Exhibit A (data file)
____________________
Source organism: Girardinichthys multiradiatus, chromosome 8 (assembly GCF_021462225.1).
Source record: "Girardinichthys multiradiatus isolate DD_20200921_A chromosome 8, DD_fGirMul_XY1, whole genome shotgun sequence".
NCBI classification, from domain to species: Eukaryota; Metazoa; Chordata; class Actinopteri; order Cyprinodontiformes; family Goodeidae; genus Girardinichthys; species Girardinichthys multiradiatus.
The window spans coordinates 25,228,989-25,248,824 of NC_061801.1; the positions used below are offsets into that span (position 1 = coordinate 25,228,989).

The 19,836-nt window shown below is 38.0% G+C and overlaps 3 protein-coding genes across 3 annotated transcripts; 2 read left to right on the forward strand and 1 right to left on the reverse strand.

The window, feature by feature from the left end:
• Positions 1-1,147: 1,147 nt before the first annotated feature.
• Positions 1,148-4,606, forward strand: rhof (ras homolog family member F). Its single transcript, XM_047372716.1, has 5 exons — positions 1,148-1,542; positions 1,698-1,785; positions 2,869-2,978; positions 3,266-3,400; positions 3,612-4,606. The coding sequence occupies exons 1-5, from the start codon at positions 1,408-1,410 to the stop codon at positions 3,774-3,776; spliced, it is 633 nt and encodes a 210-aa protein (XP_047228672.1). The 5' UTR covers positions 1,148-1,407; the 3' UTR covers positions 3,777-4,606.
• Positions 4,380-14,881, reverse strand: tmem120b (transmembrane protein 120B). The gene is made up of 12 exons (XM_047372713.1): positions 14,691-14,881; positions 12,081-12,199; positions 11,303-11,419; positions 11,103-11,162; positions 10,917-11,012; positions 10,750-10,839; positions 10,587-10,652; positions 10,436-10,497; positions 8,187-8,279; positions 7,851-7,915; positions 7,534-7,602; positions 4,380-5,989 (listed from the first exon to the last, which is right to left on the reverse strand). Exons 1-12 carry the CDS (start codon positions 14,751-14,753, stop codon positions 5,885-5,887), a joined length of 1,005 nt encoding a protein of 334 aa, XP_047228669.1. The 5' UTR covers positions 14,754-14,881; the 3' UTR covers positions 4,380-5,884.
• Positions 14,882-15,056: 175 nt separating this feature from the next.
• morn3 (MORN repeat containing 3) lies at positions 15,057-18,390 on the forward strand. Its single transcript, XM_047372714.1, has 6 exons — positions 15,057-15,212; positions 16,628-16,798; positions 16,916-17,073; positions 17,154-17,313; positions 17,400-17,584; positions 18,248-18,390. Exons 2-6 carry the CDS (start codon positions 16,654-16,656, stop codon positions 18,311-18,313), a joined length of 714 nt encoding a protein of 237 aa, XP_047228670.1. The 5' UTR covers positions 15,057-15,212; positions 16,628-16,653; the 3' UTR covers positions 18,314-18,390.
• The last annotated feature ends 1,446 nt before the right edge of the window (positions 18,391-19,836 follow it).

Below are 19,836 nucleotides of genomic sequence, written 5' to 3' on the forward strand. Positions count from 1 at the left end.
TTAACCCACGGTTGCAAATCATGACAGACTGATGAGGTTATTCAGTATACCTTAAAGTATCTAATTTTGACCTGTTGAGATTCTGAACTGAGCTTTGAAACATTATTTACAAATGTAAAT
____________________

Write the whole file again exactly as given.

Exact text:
Source organism: Girardinichthys multiradiatus, chromosome 8 (assembly GCF_021462225.1).
Source record: "Girardinichthys multiradiatus isolate DD_20200921_A chromosome 8, DD_fGirMul_XY1, whole genome shotgun sequence".
NCBI classification, from domain to species: Eukaryota; Metazoa; Chordata; class Actinopteri; order Cyprinodontiformes; family Goodeidae; genus Girardinichthys; species Girardinichthys multiradiatus.
The window spans coordinates 25,228,989-25,248,824 of NC_061801.1; the positions used below are offsets into that span (position 1 = coordinate 25,228,989).

The 19,836-nt window shown below is 38.0% G+C and overlaps 3 protein-coding genes across 3 annotated transcripts; 2 read left to right on the forward strand and 1 right to left on the reverse strand.

The window, feature by feature from the left end:
• Positions 1-1,147: 1,147 nt before the first annotated feature.
• Positions 1,148-4,606, forward strand: rhof (ras homolog family member F). Its single transcript, XM_047372716.1, has 5 exons — positions 1,148-1,542; positions 1,698-1,785; positions 2,869-2,978; positions 3,266-3,400; positions 3,612-4,606. The coding sequence occupies exons 1-5, from the start codon at positions 1,408-1,410 to the stop codon at positions 3,774-3,776; spliced, it is 633 nt and encodes a 210-aa protein (XP_047228672.1). The 5' UTR covers positions 1,148-1,407; the 3' UTR covers positions 3,777-4,606.
• Positions 4,380-14,881, reverse strand: tmem120b (transmembrane protein 120B). The gene is made up of 12 exons (XM_047372713.1): positions 14,691-14,881; positions 12,081-12,199; positions 11,303-11,419; positions 11,103-11,162; positions 10,917-11,012; positions 10,750-10,839; positions 10,587-10,652; positions 10,436-10,497; positions 8,187-8,279; positions 7,851-7,915; positions 7,534-7,602; positions 4,380-5,989 (listed from the first exon to the last, which is right to left on the reverse strand). Exons 1-12 carry the CDS (start codon positions 14,751-14,753, stop codon positions 5,885-5,887), a joined length of 1,005 nt encoding a protein of 334 aa, XP_047228669.1. The 5' UTR covers positions 14,754-14,881; the 3' UTR covers positions 4,380-5,884.
• Positions 14,882-15,056: 175 nt separating this feature from the next.
• morn3 (MORN repeat containing 3) lies at positions 15,057-18,390 on the forward strand. Its single transcript, XM_047372714.1, has 6 exons — positions 15,057-15,212; positions 16,628-16,798; positions 16,916-17,073; positions 17,154-17,313; positions 17,400-17,584; positions 18,248-18,390. Exons 2-6 carry the CDS (start codon positions 16,654-16,656, stop codon positions 18,311-18,313), a joined length of 714 nt encoding a protein of 237 aa, XP_047228670.1. The 5' UTR covers positions 15,057-15,212; positions 16,628-16,653; the 3' UTR covers positions 18,314-18,390.
• The last annotated feature ends 1,446 nt before the right edge of the window (positions 18,391-19,836 follow it).

Below are 19,836 nucleotides of genomic sequence, written 5' to 3' on the forward strand. Positions count from 1 at the left end.
TTAACCCACGGTTGCAAATCATGACAGACTGATGAGGTTATTCAGTATACCTTAAAGTATCTAATTTTGACCTGTTGAGATTCTGAACTGAGCTTTGAAACATTATTTACAAATGTAAAT